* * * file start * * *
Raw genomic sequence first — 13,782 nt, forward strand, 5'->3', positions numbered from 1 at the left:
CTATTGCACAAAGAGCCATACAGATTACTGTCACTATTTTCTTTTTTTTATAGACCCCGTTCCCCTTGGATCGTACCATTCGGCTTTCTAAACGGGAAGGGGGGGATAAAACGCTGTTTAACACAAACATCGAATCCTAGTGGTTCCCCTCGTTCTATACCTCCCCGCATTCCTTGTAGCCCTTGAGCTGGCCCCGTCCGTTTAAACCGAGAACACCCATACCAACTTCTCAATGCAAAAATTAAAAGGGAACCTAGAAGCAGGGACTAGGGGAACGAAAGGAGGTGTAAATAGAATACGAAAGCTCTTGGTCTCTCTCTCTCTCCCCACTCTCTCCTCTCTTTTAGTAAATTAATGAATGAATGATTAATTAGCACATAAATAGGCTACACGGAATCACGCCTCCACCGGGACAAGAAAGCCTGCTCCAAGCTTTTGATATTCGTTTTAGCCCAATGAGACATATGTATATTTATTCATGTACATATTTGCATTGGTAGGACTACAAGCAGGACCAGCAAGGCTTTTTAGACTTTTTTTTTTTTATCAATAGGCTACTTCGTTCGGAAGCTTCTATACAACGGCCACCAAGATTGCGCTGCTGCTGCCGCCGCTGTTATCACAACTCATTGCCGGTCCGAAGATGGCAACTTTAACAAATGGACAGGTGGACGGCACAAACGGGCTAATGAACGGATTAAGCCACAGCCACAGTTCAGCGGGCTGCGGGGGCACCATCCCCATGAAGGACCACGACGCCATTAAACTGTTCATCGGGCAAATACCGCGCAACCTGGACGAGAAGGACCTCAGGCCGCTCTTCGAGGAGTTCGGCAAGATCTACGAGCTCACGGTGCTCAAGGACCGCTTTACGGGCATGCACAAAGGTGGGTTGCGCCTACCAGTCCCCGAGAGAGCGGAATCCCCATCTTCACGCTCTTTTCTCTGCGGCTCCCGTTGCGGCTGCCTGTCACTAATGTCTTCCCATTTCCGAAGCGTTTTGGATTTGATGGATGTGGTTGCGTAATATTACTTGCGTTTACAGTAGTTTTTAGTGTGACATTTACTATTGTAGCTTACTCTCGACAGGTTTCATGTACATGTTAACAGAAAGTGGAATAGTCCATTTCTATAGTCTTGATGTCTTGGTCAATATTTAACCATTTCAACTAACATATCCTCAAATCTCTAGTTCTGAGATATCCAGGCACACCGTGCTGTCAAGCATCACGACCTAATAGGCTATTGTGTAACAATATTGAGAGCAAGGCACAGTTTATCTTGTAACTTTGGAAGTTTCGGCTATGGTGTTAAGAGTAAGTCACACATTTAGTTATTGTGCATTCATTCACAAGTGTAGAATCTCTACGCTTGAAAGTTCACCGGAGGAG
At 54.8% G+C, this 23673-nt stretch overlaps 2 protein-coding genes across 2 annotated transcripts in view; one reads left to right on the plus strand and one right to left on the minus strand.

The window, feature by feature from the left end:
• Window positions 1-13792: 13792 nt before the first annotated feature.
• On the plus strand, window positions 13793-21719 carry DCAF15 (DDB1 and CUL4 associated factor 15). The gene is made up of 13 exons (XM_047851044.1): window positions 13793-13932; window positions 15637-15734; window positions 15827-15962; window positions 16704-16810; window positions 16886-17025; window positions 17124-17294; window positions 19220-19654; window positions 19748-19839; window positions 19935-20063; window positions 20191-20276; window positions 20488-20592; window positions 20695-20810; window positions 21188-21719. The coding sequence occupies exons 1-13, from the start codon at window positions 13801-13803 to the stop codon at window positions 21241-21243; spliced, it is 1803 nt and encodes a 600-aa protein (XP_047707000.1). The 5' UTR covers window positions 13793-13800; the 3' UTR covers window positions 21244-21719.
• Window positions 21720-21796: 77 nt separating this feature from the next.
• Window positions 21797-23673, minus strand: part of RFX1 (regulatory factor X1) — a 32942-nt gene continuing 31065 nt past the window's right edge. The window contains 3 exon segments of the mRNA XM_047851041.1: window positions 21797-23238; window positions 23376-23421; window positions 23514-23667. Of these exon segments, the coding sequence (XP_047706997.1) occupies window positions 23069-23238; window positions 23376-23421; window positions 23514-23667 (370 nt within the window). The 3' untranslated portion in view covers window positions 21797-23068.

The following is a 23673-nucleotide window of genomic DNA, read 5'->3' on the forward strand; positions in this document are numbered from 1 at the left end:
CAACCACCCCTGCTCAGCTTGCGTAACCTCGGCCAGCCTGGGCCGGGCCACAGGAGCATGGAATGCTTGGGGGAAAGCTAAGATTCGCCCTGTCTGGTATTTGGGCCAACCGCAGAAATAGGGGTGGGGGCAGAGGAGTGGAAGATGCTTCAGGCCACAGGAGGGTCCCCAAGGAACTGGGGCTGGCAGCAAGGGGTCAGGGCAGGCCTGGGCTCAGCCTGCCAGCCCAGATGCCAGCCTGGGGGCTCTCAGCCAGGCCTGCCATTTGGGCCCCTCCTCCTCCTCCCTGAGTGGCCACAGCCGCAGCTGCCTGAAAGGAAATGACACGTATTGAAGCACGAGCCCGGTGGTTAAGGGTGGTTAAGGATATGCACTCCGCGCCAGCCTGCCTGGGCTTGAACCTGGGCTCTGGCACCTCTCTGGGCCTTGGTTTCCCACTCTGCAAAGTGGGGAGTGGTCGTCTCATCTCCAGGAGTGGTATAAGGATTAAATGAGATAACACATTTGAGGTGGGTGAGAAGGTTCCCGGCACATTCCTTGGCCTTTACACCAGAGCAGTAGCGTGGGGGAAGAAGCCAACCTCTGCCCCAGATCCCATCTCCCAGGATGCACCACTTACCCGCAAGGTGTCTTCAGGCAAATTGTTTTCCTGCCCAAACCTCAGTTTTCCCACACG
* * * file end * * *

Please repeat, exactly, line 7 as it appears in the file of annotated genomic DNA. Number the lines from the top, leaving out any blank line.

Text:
• Window positions 21720-21796: 77 nt separating this feature from the next.